Fourth, conduct a hearing. The governing board is required to conduct a hearing where anyone with an objection may be heard on any issue relating to the proposal. In addition, the board has the authority to delete territory from the proposed SSA.
Fifth, observe a 60-day waiting period. This will allow a petition to block implementation. The board must wait 60 days following the hearing before further action. The purpose of the waiting period is to allow anyone with an objection to circulate a petition. If 51 percent of the electors and 51 percent of the owners who reside in the SSA sign a petition and submit it to the clerk, the proposed SSA may not be formed. The failure of either group to have 51 percent or greater signing the petition will defeat the objection and validate the ordinance. Also, a successful petition objecting to the SSA will block establishing an SSA for two years.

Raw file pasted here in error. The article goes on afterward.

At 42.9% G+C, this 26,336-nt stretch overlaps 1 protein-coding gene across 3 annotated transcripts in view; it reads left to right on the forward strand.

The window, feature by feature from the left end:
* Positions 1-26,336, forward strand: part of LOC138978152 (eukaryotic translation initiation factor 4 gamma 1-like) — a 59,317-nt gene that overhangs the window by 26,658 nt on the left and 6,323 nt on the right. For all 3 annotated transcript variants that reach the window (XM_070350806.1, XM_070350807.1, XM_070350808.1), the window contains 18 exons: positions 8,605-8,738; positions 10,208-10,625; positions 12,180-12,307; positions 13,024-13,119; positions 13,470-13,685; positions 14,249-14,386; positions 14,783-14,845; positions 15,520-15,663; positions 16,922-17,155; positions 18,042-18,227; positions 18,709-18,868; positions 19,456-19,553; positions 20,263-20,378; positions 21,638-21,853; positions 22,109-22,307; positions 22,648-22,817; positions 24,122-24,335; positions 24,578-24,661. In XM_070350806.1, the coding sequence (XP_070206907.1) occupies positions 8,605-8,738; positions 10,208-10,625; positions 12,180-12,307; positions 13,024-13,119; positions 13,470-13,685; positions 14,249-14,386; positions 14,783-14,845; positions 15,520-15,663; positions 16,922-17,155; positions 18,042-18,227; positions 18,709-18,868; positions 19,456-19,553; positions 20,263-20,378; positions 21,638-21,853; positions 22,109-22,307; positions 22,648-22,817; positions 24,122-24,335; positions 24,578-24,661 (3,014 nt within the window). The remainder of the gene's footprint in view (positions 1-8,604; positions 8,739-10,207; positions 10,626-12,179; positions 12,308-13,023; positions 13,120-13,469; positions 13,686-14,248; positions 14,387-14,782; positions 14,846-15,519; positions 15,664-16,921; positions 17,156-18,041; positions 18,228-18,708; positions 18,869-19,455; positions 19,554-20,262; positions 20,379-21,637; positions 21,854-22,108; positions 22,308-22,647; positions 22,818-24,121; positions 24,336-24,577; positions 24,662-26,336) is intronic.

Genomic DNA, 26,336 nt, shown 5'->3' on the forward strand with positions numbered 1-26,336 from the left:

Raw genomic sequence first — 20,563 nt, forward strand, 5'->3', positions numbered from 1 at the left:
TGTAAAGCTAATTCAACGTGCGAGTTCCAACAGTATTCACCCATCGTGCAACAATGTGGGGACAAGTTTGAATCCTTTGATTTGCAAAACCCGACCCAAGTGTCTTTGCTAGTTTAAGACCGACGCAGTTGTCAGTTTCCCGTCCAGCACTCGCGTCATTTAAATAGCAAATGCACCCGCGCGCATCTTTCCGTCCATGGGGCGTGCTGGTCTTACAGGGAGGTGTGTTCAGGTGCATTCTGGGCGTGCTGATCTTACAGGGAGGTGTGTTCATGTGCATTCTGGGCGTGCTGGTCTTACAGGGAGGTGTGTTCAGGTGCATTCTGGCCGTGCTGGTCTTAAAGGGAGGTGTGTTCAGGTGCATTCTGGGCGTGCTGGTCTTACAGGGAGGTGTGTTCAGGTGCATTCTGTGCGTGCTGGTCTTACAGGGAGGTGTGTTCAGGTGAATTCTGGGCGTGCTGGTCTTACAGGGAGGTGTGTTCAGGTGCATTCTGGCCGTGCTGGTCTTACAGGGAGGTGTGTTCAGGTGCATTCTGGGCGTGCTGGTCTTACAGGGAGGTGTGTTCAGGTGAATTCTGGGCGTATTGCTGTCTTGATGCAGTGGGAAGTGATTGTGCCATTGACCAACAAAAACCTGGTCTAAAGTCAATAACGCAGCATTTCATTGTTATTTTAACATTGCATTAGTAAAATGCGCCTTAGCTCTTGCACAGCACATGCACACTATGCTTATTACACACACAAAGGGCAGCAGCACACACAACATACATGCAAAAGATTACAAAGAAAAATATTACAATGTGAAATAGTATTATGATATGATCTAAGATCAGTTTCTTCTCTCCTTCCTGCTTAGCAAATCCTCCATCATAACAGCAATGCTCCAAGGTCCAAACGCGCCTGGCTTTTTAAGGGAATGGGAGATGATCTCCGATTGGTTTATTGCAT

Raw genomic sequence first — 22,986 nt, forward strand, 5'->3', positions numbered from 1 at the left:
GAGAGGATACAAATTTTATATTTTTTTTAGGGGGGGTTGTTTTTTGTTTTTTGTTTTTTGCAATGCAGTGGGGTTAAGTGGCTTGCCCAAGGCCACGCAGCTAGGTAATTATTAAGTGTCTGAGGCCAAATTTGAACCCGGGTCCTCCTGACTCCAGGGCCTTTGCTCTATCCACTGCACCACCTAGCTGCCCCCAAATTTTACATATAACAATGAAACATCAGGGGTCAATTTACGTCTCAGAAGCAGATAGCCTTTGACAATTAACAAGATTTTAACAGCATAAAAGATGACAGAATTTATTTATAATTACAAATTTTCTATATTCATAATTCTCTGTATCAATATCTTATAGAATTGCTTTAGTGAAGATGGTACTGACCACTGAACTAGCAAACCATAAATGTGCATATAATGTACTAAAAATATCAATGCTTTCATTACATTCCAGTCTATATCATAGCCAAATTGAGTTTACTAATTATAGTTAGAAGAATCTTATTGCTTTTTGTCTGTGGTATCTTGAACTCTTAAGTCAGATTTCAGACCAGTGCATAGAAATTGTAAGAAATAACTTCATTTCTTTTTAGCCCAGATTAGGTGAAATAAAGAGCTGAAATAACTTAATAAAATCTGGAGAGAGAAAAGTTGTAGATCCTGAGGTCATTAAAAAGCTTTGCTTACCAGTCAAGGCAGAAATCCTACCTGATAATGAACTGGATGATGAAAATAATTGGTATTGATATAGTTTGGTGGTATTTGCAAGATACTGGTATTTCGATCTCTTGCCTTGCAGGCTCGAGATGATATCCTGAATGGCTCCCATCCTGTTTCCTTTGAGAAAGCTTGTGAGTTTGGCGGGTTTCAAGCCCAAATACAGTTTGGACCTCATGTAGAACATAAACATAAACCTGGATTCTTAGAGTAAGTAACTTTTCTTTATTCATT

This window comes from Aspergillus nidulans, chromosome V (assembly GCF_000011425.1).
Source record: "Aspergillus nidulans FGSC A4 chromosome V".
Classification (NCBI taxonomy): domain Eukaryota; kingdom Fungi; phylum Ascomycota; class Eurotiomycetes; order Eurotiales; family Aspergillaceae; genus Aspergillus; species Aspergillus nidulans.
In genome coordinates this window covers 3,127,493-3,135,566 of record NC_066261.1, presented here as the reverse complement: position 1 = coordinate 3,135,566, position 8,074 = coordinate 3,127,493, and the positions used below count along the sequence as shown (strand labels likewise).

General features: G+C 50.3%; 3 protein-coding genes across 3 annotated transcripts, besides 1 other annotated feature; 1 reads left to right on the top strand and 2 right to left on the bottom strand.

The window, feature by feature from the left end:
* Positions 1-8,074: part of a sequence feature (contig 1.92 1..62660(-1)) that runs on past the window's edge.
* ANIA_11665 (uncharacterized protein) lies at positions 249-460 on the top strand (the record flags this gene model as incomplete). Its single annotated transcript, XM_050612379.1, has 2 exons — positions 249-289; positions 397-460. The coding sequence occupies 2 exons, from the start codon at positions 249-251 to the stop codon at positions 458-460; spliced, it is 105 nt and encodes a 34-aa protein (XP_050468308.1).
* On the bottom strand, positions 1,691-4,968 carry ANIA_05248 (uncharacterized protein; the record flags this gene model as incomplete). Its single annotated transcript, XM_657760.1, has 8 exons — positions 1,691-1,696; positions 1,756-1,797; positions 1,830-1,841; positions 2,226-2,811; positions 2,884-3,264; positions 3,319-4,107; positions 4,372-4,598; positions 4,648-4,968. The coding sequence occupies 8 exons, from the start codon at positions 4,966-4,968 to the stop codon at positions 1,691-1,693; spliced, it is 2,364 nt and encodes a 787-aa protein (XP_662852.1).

Sixth, adopt the final ordinance. After the 60-day waiting period, the governing body may adopt the final ordinance. After this point, it is questionable whether new properties can be legally added to the SSA because the owners and electors would not have received notice or the opportunity to object and petition.
Seventh, implement an SSA. The governing body then commences with the project or service and uses the approved tax levy as indicated in the final ordinance. The tax revenue generated from the SSA tax must be put into a fund budgeted and expended by the governing body only for the specific purpose of the SSA.